For them, that might be a necessary part of the political process of "testing the water", or ensuring they maintain the backing of their own supporters. An understanding of that process is part and parcel of how the story develops and it is quite right that we should try to give our audience a flavour of it to help them appreciate the context when the "news" finally pops into the public domain by official announcement.

None of this is to say that the "fed up" e-mailer above doesn't have a point. There is, for instance, a phenomenon known as "kite-flying", which politicians of all sides have been known to practice. Drop a hint in the ear of a friendly journalist; see what the reaction is to the splash story; if it's universally thought a turkey - deny it was ever considered. The rules of the political Lobby - that such information is quotable, so long as the source isn't named - are controversial, but, in practice, are part of the lubricant of politics. You have to take a judgement on whether your viewers and listeners are better served by having access to this information, or whether they'd be better off blissfully unaware.

Again, I would plead confidence in the expertise of our correspondents. Their job is to be able to spot when (to mix metaphors) a kite-flyer is a runner and when it's mischief-making. If the hint came from an out-of the-loop back bencher, treat it accordingly. If it came from a close confidant of the prime minister, likewise.

Real news in politics is not purely about events - a photo-opportunity, a speech, a particular meeting, an announcement. It is often about opinion, perception, context, prejudice. The timing of when it actually becomes "news" may hang on a particular event, usually something organised by the politician. But that is seldom the whole story - and we'd be short-changing our audience if we only told them about things when the politicians get round to deciding they think it's time for the public to know.

Ric Bailey is deputy head of political programmes

Schools QT - a success?

Ric Bailey | 12:51 UK time, Monday, 10 July 2006

I'll be honest - Schools Question Time can be a bit of a pain.

Question Time logoIt's a huge amount of extra work for everyone involved, way beyond the call of duty, full of hassle, etc etc. And it's risky for programme makers to give away a bit of their control.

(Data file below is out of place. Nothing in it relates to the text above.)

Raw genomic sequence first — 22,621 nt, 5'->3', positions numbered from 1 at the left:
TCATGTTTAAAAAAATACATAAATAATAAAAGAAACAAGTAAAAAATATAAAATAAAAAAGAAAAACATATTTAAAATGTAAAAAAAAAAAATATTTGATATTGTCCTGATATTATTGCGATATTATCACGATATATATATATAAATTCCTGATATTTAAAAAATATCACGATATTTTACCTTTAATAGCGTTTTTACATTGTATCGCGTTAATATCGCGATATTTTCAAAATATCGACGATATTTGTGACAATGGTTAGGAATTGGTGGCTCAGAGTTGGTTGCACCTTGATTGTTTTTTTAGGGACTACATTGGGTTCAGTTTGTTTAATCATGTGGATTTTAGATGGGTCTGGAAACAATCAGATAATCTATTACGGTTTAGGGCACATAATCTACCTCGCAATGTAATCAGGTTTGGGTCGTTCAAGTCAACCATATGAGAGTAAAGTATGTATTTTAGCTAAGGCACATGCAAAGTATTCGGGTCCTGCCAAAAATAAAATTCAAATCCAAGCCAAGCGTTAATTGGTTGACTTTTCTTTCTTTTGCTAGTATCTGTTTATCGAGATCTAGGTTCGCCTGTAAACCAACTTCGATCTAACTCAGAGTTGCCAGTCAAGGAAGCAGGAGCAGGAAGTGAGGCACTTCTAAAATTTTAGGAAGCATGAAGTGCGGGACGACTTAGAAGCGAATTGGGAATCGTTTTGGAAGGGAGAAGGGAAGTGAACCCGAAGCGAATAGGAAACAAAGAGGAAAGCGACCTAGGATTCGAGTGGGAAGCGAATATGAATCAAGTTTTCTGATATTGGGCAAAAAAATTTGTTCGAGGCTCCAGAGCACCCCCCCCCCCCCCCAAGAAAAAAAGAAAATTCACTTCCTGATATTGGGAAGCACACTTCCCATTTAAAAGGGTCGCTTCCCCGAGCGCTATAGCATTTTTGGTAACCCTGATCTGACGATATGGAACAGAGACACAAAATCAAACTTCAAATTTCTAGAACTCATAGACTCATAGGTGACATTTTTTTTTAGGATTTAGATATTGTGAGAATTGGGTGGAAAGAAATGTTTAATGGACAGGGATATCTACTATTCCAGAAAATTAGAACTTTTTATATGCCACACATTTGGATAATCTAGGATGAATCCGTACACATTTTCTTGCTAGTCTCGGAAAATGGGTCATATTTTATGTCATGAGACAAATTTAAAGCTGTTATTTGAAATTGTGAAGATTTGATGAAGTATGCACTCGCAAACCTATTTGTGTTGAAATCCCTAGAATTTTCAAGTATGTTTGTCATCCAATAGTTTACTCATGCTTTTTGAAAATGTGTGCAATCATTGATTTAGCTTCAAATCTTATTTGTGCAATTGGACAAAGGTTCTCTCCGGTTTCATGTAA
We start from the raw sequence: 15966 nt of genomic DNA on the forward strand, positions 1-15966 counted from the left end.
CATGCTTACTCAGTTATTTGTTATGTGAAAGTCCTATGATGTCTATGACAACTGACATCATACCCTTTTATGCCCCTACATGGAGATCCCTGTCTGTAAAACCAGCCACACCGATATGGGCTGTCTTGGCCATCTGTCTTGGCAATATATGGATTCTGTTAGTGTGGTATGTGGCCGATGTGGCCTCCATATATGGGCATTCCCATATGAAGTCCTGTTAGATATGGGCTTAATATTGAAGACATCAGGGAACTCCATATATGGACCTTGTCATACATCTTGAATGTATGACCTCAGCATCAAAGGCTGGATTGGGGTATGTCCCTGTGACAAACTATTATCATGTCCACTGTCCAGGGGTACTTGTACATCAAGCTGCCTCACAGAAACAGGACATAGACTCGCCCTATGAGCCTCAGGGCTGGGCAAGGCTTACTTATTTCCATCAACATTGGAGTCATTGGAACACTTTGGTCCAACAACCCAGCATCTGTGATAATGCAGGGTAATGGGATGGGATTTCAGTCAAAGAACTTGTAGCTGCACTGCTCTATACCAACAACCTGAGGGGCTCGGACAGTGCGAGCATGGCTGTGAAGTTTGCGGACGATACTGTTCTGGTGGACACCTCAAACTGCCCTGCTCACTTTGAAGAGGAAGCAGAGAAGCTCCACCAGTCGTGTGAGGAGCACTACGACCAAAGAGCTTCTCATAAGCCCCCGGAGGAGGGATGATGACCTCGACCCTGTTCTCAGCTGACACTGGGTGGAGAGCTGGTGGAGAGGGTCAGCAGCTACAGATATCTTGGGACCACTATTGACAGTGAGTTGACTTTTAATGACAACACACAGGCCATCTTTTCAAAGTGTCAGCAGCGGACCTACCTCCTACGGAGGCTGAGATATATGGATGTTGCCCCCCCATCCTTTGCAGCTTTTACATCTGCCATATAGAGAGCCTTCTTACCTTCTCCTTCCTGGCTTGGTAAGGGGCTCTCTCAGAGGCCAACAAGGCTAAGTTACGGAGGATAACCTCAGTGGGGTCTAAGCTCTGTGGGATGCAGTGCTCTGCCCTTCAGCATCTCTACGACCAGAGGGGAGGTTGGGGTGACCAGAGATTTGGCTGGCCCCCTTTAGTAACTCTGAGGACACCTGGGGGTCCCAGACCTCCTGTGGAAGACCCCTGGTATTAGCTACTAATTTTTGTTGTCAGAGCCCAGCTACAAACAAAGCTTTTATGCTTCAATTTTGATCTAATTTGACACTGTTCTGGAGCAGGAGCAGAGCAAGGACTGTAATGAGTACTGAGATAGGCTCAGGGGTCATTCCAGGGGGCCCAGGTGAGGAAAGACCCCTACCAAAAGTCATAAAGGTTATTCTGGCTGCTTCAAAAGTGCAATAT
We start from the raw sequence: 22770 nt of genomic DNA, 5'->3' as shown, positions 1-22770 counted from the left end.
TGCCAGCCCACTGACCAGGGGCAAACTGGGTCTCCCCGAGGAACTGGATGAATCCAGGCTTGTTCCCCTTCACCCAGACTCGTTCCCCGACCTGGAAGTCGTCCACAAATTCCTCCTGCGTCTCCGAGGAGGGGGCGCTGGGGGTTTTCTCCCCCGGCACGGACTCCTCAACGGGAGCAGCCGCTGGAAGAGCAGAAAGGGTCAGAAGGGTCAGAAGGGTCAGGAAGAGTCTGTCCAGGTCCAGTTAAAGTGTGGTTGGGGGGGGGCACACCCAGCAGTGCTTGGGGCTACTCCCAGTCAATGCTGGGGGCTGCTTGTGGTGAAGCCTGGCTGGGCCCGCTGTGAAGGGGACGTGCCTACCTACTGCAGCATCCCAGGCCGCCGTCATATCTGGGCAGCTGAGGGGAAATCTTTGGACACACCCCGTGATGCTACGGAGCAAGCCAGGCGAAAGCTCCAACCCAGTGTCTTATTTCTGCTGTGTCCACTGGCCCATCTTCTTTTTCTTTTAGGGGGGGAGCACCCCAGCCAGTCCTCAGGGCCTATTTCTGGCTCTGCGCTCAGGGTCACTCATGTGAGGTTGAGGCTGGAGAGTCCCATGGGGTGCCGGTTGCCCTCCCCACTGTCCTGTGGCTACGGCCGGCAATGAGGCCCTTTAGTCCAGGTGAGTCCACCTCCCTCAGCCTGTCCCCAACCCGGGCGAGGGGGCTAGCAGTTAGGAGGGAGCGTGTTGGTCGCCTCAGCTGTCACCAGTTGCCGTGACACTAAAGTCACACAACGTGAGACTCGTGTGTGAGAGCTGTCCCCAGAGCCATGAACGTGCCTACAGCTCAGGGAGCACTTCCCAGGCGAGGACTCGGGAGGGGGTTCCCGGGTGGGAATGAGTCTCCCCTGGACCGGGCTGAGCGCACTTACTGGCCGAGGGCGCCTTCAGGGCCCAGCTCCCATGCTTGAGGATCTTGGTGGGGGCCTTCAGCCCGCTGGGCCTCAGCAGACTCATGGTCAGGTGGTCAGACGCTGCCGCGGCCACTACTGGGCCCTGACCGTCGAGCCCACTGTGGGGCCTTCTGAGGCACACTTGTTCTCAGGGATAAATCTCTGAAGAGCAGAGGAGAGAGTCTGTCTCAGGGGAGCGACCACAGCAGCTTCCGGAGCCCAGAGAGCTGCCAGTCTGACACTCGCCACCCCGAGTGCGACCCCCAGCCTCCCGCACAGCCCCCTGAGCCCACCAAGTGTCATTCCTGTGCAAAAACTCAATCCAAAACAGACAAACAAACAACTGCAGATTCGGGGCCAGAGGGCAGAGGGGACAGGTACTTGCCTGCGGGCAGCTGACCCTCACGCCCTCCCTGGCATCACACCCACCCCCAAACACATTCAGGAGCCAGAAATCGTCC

And when I said in the last blog that I was worried about whether we'd find a suitable Joe Public panelist, aged between 18 and 25 - well, I really meant it.

So if I say there's a feeling of relief, it's not just because it's all over (arggh - we've just launched next year's competition) - but because all the worries turned out to be totally unjustified and the response from all those involved, as well as the viewing audience, was truly inspirational.

Four young people, shortlisted for the job, appeared on a mini Question Time (viewable on our website) to decide which one should do the real thing. All four were terrific and could have done the job.

Matt PollardBut the winner, Matt Pollard, was amazing. Cool and confident, but not cocky; knowledgeable without sounding nerdy; politely combative. We could not have asked for more - he carried off the surrounding media interviews with the seasoned assurance of a pro (at least, once he realised he didn't have to answer the Telegraph's question about girlfriends...). A star is born. Even if he has to return to his summer job of being a waiter, it can only stand him in great stead for the future.

Matt, Gareth, Sarah and LouiseSo thanks, Matt - and Gareth, Sarah and Louise - and of course the eight teenagers who helped produced the programme, as well as the thousands of others earlier in the challenge, who used the Question Time format in their lessons and in local events - for turning one of those high-ideal-sounding BBC objectives ("engaging young people in citizenship and politics") into an excellent programme which exuded their enthusiasm and engagement...

O God, here we go again...

School programmes

Ric Bailey | 12:01 UK time, Friday, 30 June 2006

It seemed like a good idea at the time... and I think it still is...

Question Time logoThe teenagers who won the Schools Question Time Challenge (and are producing next week's programme) decided they wanted a Joe Public panellist - and a young one at that.

They also wanted some new-fangled internetty way of finding the right person - get 18 to 25 year olds to send in a video clip of themselves on their mobile phone.